May 25, 2012
Recently, the CFHS (China Household Finance Survey), an organization jointly founded by the Financial Research Institute of the People’s Bank of China and SWFU (Southwestern Financial University), published a report on China’s households. It stated that the self-owned housing rates for China reached 89.68%. As this subject strikes a sensitive nerve with the Chinese public, the CHFS drew a comparison to home-ownership rates in US (65%) and Japan (60%). They concluded that the percentage for China is 25% higher than US, and 30% higher than Japan.
Two issues need to be examined at this point. First, definitional consistency such as what defines a household. Further, how representative is the sample for this survey? As reported by the CFHS, less than 4,000 households were interviewed, breaking down to just over 100 households per province. Based on a population of over 1.3 Bn, and average household size, there are nearly 400 Mn households in China. (Tip: 4,000/ 400,000,000,000 = .000001%)
For now, we can leave the definitional issues and comparisons aside. As a vastly agricultural country, the home-ownership rates in China’s rural areas which are undoubtedly nearing 100% must have a significant impact on the total figure. In China this number does not offer much implication. As the land in the countryside is collective owned by village, houses in countryside are "uncompleted-right houses” and home owners possess right to use the land and own the house. The homeownership in countryside is naturally high as local town government granted paper to residents. Furthermore, the number presented by the CHFS is still very misleading as their investigation did not account for potential first-time home-buyers such as those in overcrowded dwelling situations, adult-aged children still living with parents, and a mass of floating population which migrates based on employment opportunities. According to the most recent census, more than 220 Mn Chinese do not work where their ‘Hukou’ is registered; they account for 16.5% of the total population. What this tells us is that even while home-ownership rates may be reported as high as 89.63%, many ‘households’ which own a home are actually in the market for a new home purchase.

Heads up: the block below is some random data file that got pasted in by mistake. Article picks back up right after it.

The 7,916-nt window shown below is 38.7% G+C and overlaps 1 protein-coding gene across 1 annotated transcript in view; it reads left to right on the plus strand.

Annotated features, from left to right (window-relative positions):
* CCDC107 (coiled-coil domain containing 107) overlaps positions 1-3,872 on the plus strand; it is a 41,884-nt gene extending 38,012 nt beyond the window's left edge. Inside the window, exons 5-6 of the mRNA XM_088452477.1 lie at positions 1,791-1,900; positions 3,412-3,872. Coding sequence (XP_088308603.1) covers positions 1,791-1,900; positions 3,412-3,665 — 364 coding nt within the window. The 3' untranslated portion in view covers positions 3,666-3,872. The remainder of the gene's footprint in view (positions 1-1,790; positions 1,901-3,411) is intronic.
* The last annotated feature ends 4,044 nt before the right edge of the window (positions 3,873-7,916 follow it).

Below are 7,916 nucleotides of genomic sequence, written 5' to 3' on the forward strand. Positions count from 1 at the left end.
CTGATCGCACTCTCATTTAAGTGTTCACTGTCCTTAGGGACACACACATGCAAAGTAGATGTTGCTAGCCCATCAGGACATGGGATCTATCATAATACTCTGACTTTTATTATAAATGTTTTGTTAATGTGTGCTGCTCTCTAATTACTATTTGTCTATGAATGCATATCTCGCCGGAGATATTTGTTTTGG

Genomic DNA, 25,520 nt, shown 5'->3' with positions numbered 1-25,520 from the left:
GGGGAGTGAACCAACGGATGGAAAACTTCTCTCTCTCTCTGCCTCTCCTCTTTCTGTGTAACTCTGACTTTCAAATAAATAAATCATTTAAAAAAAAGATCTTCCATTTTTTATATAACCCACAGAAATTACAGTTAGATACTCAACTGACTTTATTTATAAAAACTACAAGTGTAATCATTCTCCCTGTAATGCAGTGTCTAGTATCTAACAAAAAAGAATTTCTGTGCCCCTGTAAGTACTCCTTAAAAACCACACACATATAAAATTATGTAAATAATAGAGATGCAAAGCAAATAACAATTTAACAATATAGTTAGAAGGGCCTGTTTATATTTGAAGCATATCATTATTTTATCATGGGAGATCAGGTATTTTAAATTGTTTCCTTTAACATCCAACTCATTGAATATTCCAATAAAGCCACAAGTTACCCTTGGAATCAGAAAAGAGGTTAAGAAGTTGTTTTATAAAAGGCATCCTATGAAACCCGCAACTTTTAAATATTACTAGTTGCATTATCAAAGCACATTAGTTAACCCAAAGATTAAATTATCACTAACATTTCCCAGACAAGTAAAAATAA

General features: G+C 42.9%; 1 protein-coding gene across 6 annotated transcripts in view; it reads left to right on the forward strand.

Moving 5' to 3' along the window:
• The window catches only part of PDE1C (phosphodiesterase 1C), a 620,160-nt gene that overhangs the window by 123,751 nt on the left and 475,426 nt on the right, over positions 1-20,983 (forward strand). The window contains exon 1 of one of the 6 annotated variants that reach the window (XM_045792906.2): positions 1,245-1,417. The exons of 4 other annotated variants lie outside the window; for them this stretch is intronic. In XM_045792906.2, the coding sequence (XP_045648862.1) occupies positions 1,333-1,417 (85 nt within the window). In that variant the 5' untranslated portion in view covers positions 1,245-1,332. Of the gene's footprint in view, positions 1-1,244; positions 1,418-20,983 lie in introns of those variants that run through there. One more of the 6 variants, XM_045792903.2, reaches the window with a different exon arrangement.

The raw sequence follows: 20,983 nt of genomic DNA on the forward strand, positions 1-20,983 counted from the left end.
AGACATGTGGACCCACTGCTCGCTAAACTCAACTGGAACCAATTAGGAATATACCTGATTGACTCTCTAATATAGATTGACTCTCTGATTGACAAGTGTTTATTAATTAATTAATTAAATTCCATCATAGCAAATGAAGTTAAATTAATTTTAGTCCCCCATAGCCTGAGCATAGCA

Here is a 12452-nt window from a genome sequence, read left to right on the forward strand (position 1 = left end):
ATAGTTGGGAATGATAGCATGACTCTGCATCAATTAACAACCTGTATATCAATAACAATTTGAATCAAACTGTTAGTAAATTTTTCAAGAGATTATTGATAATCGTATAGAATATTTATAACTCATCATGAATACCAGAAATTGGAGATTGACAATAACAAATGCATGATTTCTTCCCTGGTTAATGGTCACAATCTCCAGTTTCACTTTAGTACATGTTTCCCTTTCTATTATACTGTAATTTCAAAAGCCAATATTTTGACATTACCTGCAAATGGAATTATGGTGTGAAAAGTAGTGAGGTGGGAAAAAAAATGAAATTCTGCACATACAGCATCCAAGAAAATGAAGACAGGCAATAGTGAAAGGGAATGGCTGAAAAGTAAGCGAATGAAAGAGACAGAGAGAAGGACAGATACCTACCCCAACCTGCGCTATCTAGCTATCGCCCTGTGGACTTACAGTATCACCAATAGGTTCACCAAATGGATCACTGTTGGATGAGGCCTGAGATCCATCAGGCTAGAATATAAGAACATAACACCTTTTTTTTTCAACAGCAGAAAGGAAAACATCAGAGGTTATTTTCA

While many families might own homes, they are still plagued by high levels of debt. According to national bank statistics, RMB 7.3 trillion in residential mortgages was owed in China by the end of March 2012. This represents 66% of real-estate loans (including mortgages and development debt), and accounts for more than 12% of total bank loans. In 1998, this figure was less than RMB 71 Bn. With nearly 400 Mn households in China, this averages RMB 18,200 of mortgage debt per family. Actual levels are higher than this as a substantial number of homes are fully paid off (i.e., completed payments or inherited properties).
Figure 1: Breakdown of Private Lending
The problem at hand is more serious than it appears through these figures. The stated home ownership rate is not an adequate reflection of the actual situation as it fails to consider certain groups as households, or potential homeowners. Furthermore, although titles have been formally transferred to current ‘homeowners’ many of these are coupled with a large sum of debt. As housing prices continue rising, homeowners that should be upgrading to improved living situations is not feasible. Ultimately, the purpose of an investigation is to either break down an issue to reveal its underlying problems, or suggest potential solutions for certain known problems. As the results of this study have skirted both objectives, this issue is more complicated than it seems and requires further examination.
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GCiS (www.GCiS.com.cn) is a China-based market research and advisory firm focused on business to business markets. Since 1997, GCiS has been working with leading multinationals in sectors ranging from technology to industrial markets, medical, chemicals, resources, building and constructions and a few others.